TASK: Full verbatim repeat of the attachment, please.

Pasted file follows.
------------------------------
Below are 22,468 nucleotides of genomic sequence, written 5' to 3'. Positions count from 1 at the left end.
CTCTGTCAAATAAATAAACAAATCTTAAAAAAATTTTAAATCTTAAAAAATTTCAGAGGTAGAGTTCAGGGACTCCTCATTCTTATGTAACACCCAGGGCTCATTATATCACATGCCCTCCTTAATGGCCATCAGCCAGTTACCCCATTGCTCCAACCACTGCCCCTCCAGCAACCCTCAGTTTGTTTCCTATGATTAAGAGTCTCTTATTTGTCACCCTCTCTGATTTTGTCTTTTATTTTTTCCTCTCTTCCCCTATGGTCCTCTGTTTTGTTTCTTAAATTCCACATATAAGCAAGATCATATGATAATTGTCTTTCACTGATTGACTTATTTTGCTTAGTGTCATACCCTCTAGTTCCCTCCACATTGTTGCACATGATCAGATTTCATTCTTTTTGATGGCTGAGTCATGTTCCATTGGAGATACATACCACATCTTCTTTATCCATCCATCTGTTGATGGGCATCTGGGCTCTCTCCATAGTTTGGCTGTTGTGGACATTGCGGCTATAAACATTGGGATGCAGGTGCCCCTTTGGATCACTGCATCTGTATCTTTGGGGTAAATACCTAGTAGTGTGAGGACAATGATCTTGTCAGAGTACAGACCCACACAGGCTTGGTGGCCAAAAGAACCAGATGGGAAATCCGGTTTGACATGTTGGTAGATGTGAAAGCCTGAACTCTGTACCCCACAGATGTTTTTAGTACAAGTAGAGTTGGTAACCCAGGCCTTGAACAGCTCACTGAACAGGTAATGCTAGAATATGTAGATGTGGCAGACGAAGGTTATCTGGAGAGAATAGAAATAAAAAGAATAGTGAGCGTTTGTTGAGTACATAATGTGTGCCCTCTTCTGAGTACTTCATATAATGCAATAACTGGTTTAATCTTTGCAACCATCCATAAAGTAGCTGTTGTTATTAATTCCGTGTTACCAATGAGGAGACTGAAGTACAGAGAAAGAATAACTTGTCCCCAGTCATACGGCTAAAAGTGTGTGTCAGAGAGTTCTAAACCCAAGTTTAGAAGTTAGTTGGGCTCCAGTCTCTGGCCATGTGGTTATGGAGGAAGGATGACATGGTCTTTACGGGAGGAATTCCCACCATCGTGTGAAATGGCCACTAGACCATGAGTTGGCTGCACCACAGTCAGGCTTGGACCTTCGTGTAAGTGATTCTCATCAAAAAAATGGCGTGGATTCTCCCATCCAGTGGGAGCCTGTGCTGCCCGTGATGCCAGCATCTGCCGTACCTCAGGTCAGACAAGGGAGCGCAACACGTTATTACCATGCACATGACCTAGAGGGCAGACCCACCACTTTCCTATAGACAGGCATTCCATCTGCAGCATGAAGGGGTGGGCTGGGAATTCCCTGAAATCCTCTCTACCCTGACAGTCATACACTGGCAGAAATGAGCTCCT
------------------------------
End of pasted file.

Below are 22,468 nucleotides of genomic sequence, written 5' to 3'. Positions count from 1 at the left end.
CTCTGTCAAATAAATAAACAAATCTTAAAAAAATTTTAAATCTTAAAAAATTTCAGAGGTAGAGTTCAGGGACTCCTCATTCTTATGTAACACCCAGGGCTCATTATATCACATGCCCTCCTTAATGGCCATCAGCCAGTTACCCCATTGCTCCAACCACTGCCCCTCCAGCAACCCTCAGTTTGTTTCCTATGATTAAGAGTCTCTTATTTGTCACCCTCTCTGATTTTGTCTTTTATTTTTTCCTCTCTTCCCCTATGGTCCTCTGTTTTGTTTCTTAAATTCCACATATAAGCAAGATCATATGATAATTGTCTTTCACTGATTGACTTATTTTGCTTAGTGTCATACCCTCTAGTTCCCTCCACATTGTTGCACATGATCAGATTTCATTCTTTTTGATGGCTGAGTCATGTTCCATTGGAGATACATACCACATCTTCTTTATCCATCCATCTGTTGATGGGCATCTGGGCTCTCTCCATAGTTTGGCTGTTGTGGACATTGCGGCTATAAACATTGGGATGCAGGTGCCCCTTTGGATCACTGCATCTGTATCTTTGGGGTAAATACCTAGTAGTGTGAGGACAATGATCTTGTCAGAGTACAGACCCACACAGGCTTGGTGGCCAAAAGAACCAGATGGGAAATCCGGTTTGACATGTTGGTAGATGTGAAAGCCTGAACTCTGTACCCCACAGATGTTTTTAGTACAAGTAGAGTTGGTAACCCAGGCCTTGAACAGCTCACTGAACAGGTAATGCTAGAATATGTAGATGTGGCAGACGAAGGTTATCTGGAGAGAATAGAAATAAAAAGAATAGTGAGCGTTTGTTGAGTACATAATGTGTGCCCTCTTCTGAGTACTTCATATAATGCAATAACTGGTTTAATCTTTGCAACCATCCATAAAGTAGCTGTTGTTATTAATTCCGTGTTACCAATGAGGAGACTGAAGTACAGAGAAAGAATAACTTGTCCCCAGTCATACGGCTAAAAGTGTGTGTCAGAGAGTTCTAAACCCAAGTTTAGAAGTTAGTTGGGCTCCAGTCTCTGGCCATGTGGTTATGGAGGAAGGATGACATGGTCTTTACGGGAGGAATTCCCACCATCGTGTGAAATGGCCACTAGACCATGAGTTGGCTGCACCACAGTCAGGCTTGGACCTTCGTGTAAGTGATTCTCATCAAAAAAATGGCGTGGATTCTCCCATCCAGTGGGAGCCTGTGCTGCCCGTGATGCCAGCATCTGCCGTACCTCAGGTCAGACAAGGGAGCGCAACACGTTATTACCATGCACATGACCTAGAGGGCAGACCCACCACTTTCCTATAGACAGGCATTCCATCTGCAGCATGAAGGGGTGGGCTGGGAATTCCCTGAAATCCTCTCTACCCTGACAGTCATACACTGGCAGAAATGAGCTCCT